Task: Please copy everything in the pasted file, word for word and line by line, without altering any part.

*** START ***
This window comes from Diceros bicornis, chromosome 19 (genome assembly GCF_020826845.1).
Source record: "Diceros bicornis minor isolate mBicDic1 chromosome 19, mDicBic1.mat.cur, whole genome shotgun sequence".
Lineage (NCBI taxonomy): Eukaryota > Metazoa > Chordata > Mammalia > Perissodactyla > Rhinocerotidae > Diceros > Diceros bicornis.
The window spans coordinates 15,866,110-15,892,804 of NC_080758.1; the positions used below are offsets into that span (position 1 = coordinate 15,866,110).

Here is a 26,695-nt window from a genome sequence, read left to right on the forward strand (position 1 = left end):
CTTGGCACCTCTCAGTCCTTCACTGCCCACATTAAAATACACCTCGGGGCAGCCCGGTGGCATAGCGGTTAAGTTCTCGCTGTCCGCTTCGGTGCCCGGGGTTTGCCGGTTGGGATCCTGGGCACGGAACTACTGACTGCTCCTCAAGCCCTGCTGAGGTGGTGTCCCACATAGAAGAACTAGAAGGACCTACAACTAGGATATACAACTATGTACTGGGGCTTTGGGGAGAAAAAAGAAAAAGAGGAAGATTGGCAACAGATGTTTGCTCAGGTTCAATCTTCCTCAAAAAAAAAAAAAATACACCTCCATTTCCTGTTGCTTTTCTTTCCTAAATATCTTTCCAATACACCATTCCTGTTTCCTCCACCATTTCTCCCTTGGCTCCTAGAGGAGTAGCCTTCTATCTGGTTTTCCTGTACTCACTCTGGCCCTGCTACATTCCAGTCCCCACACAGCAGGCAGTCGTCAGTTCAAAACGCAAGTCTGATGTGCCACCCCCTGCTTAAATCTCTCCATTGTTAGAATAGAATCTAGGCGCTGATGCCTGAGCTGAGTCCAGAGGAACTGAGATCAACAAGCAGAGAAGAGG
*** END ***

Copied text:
This window comes from Diceros bicornis, chromosome 19 (genome assembly GCF_020826845.1).
Source record: "Diceros bicornis minor isolate mBicDic1 chromosome 19, mDicBic1.mat.cur, whole genome shotgun sequence".
Lineage (NCBI taxonomy): Eukaryota > Metazoa > Chordata > Mammalia > Perissodactyla > Rhinocerotidae > Diceros > Diceros bicornis.
The window spans coordinates 15,866,110-15,892,804 of NC_080758.1; the positions used below are offsets into that span (position 1 = coordinate 15,866,110).

Here is a 26,695-nt window from a genome sequence, read left to right on the forward strand (position 1 = left end):
CTTGGCACCTCTCAGTCCTTCACTGCCCACATTAAAATACACCTCGGGGCAGCCCGGTGGCATAGCGGTTAAGTTCTCGCTGTCCGCTTCGGTGCCCGGGGTTTGCCGGTTGGGATCCTGGGCACGGAACTACTGACTGCTCCTCAAGCCCTGCTGAGGTGGTGTCCCACATAGAAGAACTAGAAGGACCTACAACTAGGATATACAACTATGTACTGGGGCTTTGGGGAGAAAAAAGAAAAAGAGGAAGATTGGCAACAGATGTTTGCTCAGGTTCAATCTTCCTCAAAAAAAAAAAAAATACACCTCCATTTCCTGTTGCTTTTCTTTCCTAAATATCTTTCCAATACACCATTCCTGTTTCCTCCACCATTTCTCCCTTGGCTCCTAGAGGAGTAGCCTTCTATCTGGTTTTCCTGTACTCACTCTGGCCCTGCTACATTCCAGTCCCCACACAGCAGGCAGTCGTCAGTTCAAAACGCAAGTCTGATGTGCCACCCCCTGCTTAAATCTCTCCATTGTTAGAATAGAATCTAGGCGCTGATGCCTGAGCTGAGTCCAGAGGAACTGAGATCAACAAGCAGAGAAGAGG